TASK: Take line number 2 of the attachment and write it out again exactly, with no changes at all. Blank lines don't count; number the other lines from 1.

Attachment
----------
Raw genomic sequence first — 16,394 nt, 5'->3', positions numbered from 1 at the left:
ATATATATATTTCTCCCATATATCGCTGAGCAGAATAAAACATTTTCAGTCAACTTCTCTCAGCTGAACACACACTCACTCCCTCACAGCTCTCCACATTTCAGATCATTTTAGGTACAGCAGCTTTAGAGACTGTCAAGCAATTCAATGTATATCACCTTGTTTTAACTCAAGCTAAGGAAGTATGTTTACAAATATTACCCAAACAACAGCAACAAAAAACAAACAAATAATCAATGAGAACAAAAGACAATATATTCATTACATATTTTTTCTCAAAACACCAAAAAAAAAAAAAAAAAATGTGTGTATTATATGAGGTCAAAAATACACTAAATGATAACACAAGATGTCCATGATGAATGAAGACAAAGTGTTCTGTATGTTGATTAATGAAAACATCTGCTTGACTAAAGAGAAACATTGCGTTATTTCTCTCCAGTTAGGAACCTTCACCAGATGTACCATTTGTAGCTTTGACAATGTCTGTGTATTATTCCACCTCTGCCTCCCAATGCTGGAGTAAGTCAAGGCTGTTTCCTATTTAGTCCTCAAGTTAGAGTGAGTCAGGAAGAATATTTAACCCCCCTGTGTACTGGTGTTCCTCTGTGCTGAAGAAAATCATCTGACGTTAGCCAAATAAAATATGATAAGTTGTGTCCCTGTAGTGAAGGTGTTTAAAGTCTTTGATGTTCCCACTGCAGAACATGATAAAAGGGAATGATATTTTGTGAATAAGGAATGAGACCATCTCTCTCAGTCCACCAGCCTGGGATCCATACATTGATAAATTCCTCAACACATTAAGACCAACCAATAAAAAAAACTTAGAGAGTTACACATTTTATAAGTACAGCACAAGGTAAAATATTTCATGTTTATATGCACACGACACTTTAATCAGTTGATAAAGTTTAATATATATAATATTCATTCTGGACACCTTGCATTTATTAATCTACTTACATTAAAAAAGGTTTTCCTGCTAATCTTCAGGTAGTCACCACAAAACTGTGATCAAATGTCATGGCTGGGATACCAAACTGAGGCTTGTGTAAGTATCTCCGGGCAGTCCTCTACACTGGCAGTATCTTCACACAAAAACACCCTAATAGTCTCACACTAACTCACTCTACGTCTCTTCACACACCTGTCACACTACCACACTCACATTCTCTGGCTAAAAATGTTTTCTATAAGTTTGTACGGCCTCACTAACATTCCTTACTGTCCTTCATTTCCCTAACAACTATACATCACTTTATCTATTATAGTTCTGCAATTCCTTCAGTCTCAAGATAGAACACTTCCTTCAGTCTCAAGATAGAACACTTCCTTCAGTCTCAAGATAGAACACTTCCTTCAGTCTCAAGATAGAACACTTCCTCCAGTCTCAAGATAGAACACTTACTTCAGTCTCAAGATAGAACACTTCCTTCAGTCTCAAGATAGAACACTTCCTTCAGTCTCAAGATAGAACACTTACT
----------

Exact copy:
ATATATATATTTCTCCCATATATCGCTGAGCAGAATAAAACATTTTCAGTCAACTTCTCTCAGCTGAACACACACTCACTCCCTCACAGCTCTCCACATTTCAGATCATTTTAGGTACAGCAGCTTTAGAGACTGTCAAGCAATTCAATGTATATCACCTTGTTTTAACTCAAGCTAAGGAAGTATGTTTACAAATATTACCCAAACAACAGCAACAAAAAACAAACAAATAATCAATGAGAACAAAAGACAATATATTCATTACATATTTTTTCTCAAAACACCAAAAAAAAAAAAAAAAAATGTGTGTATTATATGAGGTCAAAAATACACTAAATGATAACACAAGATGTCCATGATGAATGAAGACAAAGTGTTCTGTATGTTGATTAATGAAAACATCTGCTTGACTAAAGAGAAACATTGCGTTATTTCTCTCCAGTTAGGAACCTTCACCAGATGTACCATTTGTAGCTTTGACAATGTCTGTGTATTATTCCACCTCTGCCTCCCAATGCTGGAGTAAGTCAAGGCTGTTTCCTATTTAGTCCTCAAGTTAGAGTGAGTCAGGAAGAATATTTAACCCCCCTGTGTACTGGTGTTCCTCTGTGCTGAAGAAAATCATCTGACGTTAGCCAAATAAAATATGATAAGTTGTGTCCCTGTAGTGAAGGTGTTTAAAGTCTTTGATGTTCCCACTGCAGAACATGATAAAAGGGAATGATATTTTGTGAATAAGGAATGAGACCATCTCTCTCAGTCCACCAGCCTGGGATCCATACATTGATAAATTCCTCAACACATTAAGACCAACCAATAAAAAAAACTTAGAGAGTTACACATTTTATAAGTACAGCACAAGGTAAAATATTTCATGTTTATATGCACACGACACTTTAATCAGTTGATAAAGTTTAATATATATAATATTCATTCTGGACACCTTGCATTTATTAATCTACTTACATTAAAAAAGGTTTTCCTGCTAATCTTCAGGTAGTCACCACAAAACTGTGATCAAATGTCATGGCTGGGATACCAAACTGAGGCTTGTGTAAGTATCTCCGGGCAGTCCTCTACACTGGCAGTATCTTCACACAAAAACACCCTAATAGTCTCACACTAACTCACTCTACGTCTCTTCACACACCTGTCACACTACCACACTCACATTCTCTGGCTAAAAATGTTTTCTATAAGTTTGTACGGCCTCACTAACATTCCTTACTGTCCTTCATTTCCCTAACAACTATACATCACTTTATCTATTATAGTTCTGCAATTCCTTCAGTCTCAAGATAGAACACTTCCTTCAGTCTCAAGATAGAACACTTCCTTCAGTCTCAAGATAGAACACTTCCTTCAGTCTCAAGATAGAACACTTCCTCCAGTCTCAAGATAGAACACTTACTTCAGTCTCAAGATAGAACACTTCCTTCAGTCTCAAGATAGAACACTTCCTTCAGTCTCAAGATAGAACACTTACT